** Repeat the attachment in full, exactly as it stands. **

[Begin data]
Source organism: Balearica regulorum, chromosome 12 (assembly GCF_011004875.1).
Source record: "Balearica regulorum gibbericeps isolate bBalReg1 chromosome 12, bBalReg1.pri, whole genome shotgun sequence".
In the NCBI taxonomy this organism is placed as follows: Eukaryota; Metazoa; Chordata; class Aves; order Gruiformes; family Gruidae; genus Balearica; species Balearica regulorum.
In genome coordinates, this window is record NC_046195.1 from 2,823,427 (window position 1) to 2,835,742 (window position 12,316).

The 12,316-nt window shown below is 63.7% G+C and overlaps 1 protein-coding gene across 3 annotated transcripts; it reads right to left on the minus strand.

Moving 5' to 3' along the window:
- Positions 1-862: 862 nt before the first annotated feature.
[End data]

Source organism: Balearica regulorum, chromosome 12 (assembly GCF_011004875.1).
Source record: "Balearica regulorum gibbericeps isolate bBalReg1 chromosome 12, bBalReg1.pri, whole genome shotgun sequence".
In the NCBI taxonomy this organism is placed as follows: Eukaryota; Metazoa; Chordata; class Aves; order Gruiformes; family Gruidae; genus Balearica; species Balearica regulorum.
In genome coordinates, this window is record NC_046195.1 from 2,823,427 (window position 1) to 2,835,742 (window position 12,316).

The 12,316-nt window shown below is 63.7% G+C and overlaps 1 protein-coding gene across 3 annotated transcripts; it reads right to left on the minus strand.

Moving 5' to 3' along the window:
- Positions 1-862: 862 nt before the first annotated feature.